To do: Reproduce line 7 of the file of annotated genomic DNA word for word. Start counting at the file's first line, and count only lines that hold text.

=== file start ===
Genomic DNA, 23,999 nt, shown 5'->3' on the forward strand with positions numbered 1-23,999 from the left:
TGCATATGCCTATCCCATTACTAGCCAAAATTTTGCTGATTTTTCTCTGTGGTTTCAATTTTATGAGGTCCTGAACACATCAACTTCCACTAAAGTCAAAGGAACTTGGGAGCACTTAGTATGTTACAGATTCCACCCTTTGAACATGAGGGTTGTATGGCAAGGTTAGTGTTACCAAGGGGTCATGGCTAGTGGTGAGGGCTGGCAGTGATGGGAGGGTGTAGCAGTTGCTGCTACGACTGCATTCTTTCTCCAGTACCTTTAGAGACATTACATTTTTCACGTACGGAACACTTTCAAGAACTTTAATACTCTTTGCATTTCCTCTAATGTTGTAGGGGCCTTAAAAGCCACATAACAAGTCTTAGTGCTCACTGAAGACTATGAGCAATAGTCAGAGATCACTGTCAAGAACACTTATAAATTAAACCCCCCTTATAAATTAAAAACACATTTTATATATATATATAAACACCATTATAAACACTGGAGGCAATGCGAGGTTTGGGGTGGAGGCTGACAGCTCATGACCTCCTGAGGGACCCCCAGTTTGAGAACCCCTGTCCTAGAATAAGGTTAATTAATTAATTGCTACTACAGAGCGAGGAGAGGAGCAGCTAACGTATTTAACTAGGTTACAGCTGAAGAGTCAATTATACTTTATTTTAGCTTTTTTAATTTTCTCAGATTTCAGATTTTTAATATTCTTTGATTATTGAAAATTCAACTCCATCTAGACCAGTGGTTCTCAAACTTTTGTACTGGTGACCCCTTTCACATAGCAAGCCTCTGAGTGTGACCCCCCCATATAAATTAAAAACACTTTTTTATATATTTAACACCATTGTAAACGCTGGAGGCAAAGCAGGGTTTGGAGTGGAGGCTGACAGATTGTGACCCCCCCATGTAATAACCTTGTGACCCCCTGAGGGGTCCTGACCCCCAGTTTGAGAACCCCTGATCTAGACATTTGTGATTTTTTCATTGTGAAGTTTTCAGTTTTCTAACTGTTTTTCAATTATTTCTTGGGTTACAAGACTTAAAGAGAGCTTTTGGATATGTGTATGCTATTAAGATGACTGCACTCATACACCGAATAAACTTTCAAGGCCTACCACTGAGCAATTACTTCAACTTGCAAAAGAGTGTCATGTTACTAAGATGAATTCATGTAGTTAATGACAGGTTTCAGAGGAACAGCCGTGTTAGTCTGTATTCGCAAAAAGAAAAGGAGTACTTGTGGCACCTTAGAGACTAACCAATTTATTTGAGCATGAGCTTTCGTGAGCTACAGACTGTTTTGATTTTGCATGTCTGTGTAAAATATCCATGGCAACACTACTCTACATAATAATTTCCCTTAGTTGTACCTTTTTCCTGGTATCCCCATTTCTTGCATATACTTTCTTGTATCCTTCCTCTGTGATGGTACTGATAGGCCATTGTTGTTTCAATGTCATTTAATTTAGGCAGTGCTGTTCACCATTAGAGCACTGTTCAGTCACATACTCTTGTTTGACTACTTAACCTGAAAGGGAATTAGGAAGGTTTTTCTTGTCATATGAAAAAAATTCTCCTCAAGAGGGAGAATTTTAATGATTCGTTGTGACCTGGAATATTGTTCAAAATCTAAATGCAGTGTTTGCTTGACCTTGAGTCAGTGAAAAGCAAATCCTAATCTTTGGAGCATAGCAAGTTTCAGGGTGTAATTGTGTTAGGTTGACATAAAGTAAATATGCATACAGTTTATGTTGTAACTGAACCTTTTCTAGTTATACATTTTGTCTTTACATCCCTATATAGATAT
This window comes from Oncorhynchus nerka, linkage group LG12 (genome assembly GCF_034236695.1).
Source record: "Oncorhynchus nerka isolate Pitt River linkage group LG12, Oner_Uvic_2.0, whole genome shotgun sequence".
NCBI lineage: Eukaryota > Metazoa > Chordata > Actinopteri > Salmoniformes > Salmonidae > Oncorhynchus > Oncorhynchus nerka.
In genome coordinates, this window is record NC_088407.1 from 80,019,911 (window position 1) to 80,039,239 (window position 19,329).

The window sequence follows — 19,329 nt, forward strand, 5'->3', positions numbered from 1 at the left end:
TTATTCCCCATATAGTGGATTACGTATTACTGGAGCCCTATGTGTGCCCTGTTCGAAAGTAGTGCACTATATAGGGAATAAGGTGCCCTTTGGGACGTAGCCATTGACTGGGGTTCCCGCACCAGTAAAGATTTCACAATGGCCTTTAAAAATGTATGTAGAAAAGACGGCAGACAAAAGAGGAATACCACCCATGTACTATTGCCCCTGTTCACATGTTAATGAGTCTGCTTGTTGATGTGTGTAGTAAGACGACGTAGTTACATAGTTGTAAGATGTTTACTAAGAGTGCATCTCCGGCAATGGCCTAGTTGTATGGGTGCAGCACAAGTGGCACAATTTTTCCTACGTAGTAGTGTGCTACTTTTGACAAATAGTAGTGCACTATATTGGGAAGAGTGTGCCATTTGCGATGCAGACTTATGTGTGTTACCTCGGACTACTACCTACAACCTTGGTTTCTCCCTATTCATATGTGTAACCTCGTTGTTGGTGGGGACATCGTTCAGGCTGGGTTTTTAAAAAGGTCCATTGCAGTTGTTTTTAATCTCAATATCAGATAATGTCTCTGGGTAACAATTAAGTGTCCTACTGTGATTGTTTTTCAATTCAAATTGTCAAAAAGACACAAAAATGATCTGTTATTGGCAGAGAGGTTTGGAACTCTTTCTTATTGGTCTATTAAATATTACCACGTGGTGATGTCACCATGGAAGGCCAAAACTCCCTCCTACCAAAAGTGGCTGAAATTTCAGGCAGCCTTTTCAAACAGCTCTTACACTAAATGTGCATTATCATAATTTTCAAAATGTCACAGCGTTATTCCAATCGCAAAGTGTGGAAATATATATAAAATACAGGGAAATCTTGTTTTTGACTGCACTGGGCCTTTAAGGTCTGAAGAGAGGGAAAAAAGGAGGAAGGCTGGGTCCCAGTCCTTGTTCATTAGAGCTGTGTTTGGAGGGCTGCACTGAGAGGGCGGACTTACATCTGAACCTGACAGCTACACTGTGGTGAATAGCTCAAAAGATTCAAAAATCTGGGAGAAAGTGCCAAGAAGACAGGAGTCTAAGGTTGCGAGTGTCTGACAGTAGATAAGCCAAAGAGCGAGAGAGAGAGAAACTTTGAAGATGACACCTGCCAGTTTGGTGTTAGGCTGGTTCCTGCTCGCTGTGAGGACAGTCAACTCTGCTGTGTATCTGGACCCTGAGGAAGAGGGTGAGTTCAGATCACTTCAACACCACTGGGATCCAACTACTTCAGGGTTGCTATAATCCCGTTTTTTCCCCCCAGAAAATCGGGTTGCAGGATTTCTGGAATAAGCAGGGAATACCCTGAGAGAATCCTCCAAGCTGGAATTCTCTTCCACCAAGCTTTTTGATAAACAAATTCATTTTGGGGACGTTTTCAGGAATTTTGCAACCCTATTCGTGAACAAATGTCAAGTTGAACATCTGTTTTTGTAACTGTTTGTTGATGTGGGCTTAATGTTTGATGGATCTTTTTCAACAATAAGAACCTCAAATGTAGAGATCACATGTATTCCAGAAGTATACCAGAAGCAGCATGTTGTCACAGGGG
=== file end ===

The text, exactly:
The window sequence follows — 19,329 nt, forward strand, 5'->3', positions numbered from 1 at the left end: